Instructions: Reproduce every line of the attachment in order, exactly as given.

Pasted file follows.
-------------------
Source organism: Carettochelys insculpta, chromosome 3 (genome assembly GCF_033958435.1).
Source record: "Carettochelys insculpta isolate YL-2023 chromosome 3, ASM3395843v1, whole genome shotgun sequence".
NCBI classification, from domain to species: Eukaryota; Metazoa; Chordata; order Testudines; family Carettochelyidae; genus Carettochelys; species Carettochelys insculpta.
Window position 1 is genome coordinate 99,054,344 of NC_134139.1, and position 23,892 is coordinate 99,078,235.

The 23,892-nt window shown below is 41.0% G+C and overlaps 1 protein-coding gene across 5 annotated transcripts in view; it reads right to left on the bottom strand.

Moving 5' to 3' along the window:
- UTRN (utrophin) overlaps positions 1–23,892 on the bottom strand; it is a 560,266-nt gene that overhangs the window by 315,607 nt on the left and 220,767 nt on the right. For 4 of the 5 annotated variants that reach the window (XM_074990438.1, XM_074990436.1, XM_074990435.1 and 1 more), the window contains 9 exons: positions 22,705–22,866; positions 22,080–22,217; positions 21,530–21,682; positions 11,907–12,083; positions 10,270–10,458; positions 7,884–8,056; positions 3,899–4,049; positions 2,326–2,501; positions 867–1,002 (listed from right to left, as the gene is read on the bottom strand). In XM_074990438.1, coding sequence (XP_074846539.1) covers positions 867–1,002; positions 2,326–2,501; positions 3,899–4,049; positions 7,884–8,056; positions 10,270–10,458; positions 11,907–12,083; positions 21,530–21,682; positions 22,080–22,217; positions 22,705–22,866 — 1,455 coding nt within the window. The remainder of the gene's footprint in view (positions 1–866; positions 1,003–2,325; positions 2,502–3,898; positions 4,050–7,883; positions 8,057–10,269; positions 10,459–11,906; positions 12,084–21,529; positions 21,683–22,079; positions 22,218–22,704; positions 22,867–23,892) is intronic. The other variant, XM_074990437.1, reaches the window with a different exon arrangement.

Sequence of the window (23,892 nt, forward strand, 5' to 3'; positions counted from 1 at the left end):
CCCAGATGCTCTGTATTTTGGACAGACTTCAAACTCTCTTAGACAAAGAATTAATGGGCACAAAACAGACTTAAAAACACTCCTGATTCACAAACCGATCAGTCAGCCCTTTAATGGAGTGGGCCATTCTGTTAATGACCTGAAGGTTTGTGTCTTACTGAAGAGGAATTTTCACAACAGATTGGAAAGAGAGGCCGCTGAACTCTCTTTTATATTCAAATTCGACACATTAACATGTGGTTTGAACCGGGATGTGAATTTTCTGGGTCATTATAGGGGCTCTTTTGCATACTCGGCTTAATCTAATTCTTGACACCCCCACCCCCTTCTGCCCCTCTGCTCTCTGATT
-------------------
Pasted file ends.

Source organism: Carettochelys insculpta, chromosome 3 (genome assembly GCF_033958435.1).
Source record: "Carettochelys insculpta isolate YL-2023 chromosome 3, ASM3395843v1, whole genome shotgun sequence".
NCBI classification, from domain to species: Eukaryota; Metazoa; Chordata; order Testudines; family Carettochelyidae; genus Carettochelys; species Carettochelys insculpta.
Window position 1 is genome coordinate 99,054,344 of NC_134139.1, and position 23,892 is coordinate 99,078,235.

The 23,892-nt window shown below is 41.0% G+C and overlaps 1 protein-coding gene across 5 annotated transcripts in view; it reads right to left on the bottom strand.

Moving 5' to 3' along the window:
- UTRN (utrophin) overlaps positions 1–23,892 on the bottom strand; it is a 560,266-nt gene that overhangs the window by 315,607 nt on the left and 220,767 nt on the right. For 4 of the 5 annotated variants that reach the window (XM_074990438.1, XM_074990436.1, XM_074990435.1 and 1 more), the window contains 9 exons: positions 22,705–22,866; positions 22,080–22,217; positions 21,530–21,682; positions 11,907–12,083; positions 10,270–10,458; positions 7,884–8,056; positions 3,899–4,049; positions 2,326–2,501; positions 867–1,002 (listed from right to left, as the gene is read on the bottom strand). In XM_074990438.1, coding sequence (XP_074846539.1) covers positions 867–1,002; positions 2,326–2,501; positions 3,899–4,049; positions 7,884–8,056; positions 10,270–10,458; positions 11,907–12,083; positions 21,530–21,682; positions 22,080–22,217; positions 22,705–22,866 — 1,455 coding nt within the window. The remainder of the gene's footprint in view (positions 1–866; positions 1,003–2,325; positions 2,502–3,898; positions 4,050–7,883; positions 8,057–10,269; positions 10,459–11,906; positions 12,084–21,529; positions 21,683–22,079; positions 22,218–22,704; positions 22,867–23,892) is intronic. The other variant, XM_074990437.1, reaches the window with a different exon arrangement.

Sequence of the window (23,892 nt, forward strand, 5' to 3'; positions counted from 1 at the left end):
CCCAGATGCTCTGTATTTTGGACAGACTTCAAACTCTCTTAGACAAAGAATTAATGGGCACAAAACAGACTTAAAAACACTCCTGATTCACAAACCGATCAGTCAGCCCTTTAATGGAGTGGGCCATTCTGTTAATGACCTGAAGGTTTGTGTCTTACTGAAGAGGAATTTTCACAACAGATTGGAAAGAGAGGCCGCTGAACTCTCTTTTATATTCAAATTCGACACATTAACATGTGGTTTGAACCGGGATGTGAATTTTCTGGGTCATTATAGGGGCTCTTTTGCATACTCGGCTTAATCTAATTCTTGACACCCCCACCCCCTTCTGCCCCTCTGCTCTCTGATT